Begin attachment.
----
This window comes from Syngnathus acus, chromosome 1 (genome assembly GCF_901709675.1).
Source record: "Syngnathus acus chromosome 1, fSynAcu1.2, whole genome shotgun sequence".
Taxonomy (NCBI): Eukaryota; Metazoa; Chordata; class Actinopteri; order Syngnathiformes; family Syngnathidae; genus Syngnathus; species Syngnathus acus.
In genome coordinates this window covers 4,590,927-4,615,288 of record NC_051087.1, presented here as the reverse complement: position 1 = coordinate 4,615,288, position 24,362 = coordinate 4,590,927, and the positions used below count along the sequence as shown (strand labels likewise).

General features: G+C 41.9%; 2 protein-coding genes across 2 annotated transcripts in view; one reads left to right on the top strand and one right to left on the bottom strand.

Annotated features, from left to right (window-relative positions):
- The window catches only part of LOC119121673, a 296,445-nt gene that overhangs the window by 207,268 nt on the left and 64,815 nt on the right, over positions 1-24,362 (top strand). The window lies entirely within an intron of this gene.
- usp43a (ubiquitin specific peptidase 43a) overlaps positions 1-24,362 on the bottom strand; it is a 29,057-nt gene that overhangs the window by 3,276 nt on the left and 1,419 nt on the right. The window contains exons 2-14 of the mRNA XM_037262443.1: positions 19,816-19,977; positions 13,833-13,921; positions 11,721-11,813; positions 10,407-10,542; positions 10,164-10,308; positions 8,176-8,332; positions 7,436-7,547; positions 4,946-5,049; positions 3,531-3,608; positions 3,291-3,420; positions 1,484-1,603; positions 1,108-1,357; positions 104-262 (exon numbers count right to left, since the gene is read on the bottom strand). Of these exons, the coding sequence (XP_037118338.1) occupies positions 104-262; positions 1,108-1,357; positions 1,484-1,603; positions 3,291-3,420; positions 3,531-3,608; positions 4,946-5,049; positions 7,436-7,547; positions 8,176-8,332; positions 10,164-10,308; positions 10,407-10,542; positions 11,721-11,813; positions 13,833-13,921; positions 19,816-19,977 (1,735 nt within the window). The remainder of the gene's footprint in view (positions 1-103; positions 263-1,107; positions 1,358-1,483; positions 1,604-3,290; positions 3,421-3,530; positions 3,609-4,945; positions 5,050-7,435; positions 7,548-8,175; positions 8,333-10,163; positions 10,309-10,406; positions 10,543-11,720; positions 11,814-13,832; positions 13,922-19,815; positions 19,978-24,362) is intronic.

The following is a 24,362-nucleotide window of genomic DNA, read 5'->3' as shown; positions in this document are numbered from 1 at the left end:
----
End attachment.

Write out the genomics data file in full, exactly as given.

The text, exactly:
This window comes from Syngnathus acus, chromosome 1 (genome assembly GCF_901709675.1).
Source record: "Syngnathus acus chromosome 1, fSynAcu1.2, whole genome shotgun sequence".
Taxonomy (NCBI): Eukaryota; Metazoa; Chordata; class Actinopteri; order Syngnathiformes; family Syngnathidae; genus Syngnathus; species Syngnathus acus.
In genome coordinates this window covers 4,590,927-4,615,288 of record NC_051087.1, presented here as the reverse complement: position 1 = coordinate 4,615,288, position 24,362 = coordinate 4,590,927, and the positions used below count along the sequence as shown (strand labels likewise).

General features: G+C 41.9%; 2 protein-coding genes across 2 annotated transcripts in view; one reads left to right on the top strand and one right to left on the bottom strand.

Annotated features, from left to right (window-relative positions):
- The window catches only part of LOC119121673, a 296,445-nt gene that overhangs the window by 207,268 nt on the left and 64,815 nt on the right, over positions 1-24,362 (top strand). The window lies entirely within an intron of this gene.
- usp43a (ubiquitin specific peptidase 43a) overlaps positions 1-24,362 on the bottom strand; it is a 29,057-nt gene that overhangs the window by 3,276 nt on the left and 1,419 nt on the right. The window contains exons 2-14 of the mRNA XM_037262443.1: positions 19,816-19,977; positions 13,833-13,921; positions 11,721-11,813; positions 10,407-10,542; positions 10,164-10,308; positions 8,176-8,332; positions 7,436-7,547; positions 4,946-5,049; positions 3,531-3,608; positions 3,291-3,420; positions 1,484-1,603; positions 1,108-1,357; positions 104-262 (exon numbers count right to left, since the gene is read on the bottom strand). Of these exons, the coding sequence (XP_037118338.1) occupies positions 104-262; positions 1,108-1,357; positions 1,484-1,603; positions 3,291-3,420; positions 3,531-3,608; positions 4,946-5,049; positions 7,436-7,547; positions 8,176-8,332; positions 10,164-10,308; positions 10,407-10,542; positions 11,721-11,813; positions 13,833-13,921; positions 19,816-19,977 (1,735 nt within the window). The remainder of the gene's footprint in view (positions 1-103; positions 263-1,107; positions 1,358-1,483; positions 1,604-3,290; positions 3,421-3,530; positions 3,609-4,945; positions 5,050-7,435; positions 7,548-8,175; positions 8,333-10,163; positions 10,309-10,406; positions 10,543-11,720; positions 11,814-13,832; positions 13,922-19,815; positions 19,978-24,362) is intronic.

The following is a 24,362-nucleotide window of genomic DNA, read 5'->3' as shown; positions in this document are numbered from 1 at the left end: